The Cross & The Culture: Drug Addiction, It’s Complicated

Plenteous Redemption

Missionary Papers, The Cross & The Culture:


Drug Addiction: It’s Complicated

Drug use is unfortunately in large demand. From legal use, a result of manipulating doctors to receive the desired prescription. To the illegal user that knows which street corner to find their dealer. Drug use is actually a very complex phenomenon extent amongst mankind, and far too common. When I write or speak on such issues, I have two desires in mind. First is simplicity, breaking down situations or ideas into simple terms often exposes them. Secondly, in my desire to achieve simplicity, I don’t want to belittle the complexity that might exist. Loss of proper balance between the two can create misinformation regarding drug use and can cause users to perceive a lack of necessary compassion for their situation.

In the social media age, inaccuracies dominate the airwaves. Agenda along with politically charged philosophical postulates prevail over truth. In a world led by feelings, in defiance to facts, ideas regarding addiction have become perplexed. Realities based in evidence are replaced by stereotypes steeped in misinformation. Philosophies regarding addiction are formulated from the responsive opinions of addicts. The ability and willingness of addicts to manipulate are all too well known, thus forming theory regarding treatments from such input is absurd. But, welcome to 2020.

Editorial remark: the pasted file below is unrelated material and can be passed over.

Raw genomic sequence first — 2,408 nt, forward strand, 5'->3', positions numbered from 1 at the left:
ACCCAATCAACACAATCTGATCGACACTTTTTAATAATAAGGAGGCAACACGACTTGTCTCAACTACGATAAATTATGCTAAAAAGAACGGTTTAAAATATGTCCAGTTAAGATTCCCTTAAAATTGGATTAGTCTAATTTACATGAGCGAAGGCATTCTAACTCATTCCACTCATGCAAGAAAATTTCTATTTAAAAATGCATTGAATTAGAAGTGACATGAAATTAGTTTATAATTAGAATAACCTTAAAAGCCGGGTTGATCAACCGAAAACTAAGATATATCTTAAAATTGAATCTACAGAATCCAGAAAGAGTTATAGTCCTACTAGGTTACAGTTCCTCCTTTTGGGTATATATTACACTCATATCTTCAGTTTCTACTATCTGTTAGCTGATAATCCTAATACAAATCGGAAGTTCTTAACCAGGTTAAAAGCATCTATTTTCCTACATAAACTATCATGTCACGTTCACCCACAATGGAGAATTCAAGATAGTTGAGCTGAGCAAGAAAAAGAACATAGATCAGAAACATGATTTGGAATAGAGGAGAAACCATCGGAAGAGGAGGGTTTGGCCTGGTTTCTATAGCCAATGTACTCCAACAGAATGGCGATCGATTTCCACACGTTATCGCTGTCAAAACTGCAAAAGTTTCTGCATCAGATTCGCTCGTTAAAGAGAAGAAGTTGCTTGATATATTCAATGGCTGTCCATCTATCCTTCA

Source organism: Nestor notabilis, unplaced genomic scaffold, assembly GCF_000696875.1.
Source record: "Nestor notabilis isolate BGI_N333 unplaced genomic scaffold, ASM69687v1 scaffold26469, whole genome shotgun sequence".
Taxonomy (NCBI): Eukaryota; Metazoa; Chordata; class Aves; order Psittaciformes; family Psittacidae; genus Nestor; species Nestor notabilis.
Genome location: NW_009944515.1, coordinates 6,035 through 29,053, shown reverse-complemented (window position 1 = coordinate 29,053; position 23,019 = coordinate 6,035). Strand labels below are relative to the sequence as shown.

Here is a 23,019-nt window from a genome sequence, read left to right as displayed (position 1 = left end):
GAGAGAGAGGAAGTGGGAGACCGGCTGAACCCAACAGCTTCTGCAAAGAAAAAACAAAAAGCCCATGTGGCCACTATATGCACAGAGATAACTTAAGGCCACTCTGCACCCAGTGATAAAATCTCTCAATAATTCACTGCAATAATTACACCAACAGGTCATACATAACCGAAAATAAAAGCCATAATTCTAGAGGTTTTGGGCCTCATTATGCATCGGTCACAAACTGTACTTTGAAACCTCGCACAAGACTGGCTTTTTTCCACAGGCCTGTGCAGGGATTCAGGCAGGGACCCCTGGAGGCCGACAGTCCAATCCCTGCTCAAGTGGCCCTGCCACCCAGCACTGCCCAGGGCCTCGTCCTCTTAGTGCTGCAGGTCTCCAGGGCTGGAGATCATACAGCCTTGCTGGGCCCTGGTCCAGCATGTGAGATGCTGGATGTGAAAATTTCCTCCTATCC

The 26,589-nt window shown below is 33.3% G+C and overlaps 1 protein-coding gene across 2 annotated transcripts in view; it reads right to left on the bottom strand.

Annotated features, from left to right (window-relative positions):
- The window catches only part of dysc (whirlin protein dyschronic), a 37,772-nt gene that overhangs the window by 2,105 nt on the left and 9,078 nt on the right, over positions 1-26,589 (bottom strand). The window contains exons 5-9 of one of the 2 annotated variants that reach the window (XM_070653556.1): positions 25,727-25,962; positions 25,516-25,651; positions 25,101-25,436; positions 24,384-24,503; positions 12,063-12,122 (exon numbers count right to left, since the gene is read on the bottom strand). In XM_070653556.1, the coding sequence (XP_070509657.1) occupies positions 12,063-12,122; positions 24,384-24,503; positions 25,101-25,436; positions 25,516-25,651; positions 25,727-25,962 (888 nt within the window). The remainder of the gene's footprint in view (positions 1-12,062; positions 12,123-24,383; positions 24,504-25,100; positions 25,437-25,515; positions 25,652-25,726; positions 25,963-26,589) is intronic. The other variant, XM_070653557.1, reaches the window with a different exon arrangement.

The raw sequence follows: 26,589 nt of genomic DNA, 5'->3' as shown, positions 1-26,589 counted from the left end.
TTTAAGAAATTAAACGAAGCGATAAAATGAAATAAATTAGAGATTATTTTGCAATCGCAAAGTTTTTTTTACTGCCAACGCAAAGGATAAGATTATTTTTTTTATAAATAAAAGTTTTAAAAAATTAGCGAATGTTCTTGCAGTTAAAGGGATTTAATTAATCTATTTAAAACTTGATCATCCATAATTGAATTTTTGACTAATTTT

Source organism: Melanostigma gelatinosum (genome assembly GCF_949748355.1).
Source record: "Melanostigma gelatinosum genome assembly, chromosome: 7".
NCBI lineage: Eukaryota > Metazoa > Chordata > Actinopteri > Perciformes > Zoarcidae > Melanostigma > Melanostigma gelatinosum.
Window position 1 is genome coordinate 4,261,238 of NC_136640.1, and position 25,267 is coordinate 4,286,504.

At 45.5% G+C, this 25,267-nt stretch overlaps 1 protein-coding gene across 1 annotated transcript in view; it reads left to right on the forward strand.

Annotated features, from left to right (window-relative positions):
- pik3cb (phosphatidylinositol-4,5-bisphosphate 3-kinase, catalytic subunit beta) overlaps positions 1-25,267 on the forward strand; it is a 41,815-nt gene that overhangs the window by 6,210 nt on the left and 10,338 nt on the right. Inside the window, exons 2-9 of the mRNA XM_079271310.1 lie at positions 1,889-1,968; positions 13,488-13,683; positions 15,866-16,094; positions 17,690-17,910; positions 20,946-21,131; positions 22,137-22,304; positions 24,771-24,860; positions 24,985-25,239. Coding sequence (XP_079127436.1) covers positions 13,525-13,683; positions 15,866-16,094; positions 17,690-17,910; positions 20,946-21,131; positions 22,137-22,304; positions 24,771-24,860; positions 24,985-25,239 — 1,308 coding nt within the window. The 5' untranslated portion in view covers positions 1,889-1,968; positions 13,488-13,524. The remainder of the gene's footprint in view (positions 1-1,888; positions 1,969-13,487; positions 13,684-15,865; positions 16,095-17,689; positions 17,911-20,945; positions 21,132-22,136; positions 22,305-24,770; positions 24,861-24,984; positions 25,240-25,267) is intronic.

Reliance on responses and opinions of addicts as factors for treatment fails to balance that reliance by considering the motivation for such responses and opinions. Reviewing behavior in light of verbal response is very telling. For instance, an addict will often, in dramatic performance, explain how addiction is impossible for them to overcome. Yet, when a police officer enters the scene, they are suddenly able to put their addiction away. I once had a friend ask me what I think should happen to a mentally handicapped individual that performs some heinous criminal act. The basis of the scenario emanated from an assumption the mental handicap rendered the person incapable of understanding the evils they had performed. I asked my friend in response, “Did he do it in the open to be seen or did he hide as to make sure he was unseen?” If he did it openly, in full view of society, that might suggest to me the person may have lacked necessary understanding. Though it certainly is not definitively true. If the evil was performed in such a way as to hide, it suggests they understood full well the wrong to which they had employed themselves. Behavior matters greatly, what people say unfortunately is often unreliable. Especially in situations regarding addiction, with addiction comes the learned ability to manipulate.

As a result of this line of thinking, backed by biblical principles, I subscribe to an unpopular view regarding drug addiction. I hold to the idea that drug use is a choice made by an individual. Drug addiction is the result of a series of choices to maintain use over an extended period of time. I don’t believe it can be demonstrated on a large scale that doctors cause addiction, though I do believe a certain amount of irresponsibility has aided its existence. Many individuals enter a doctor’s office in hopes a medication will be administered to assist i

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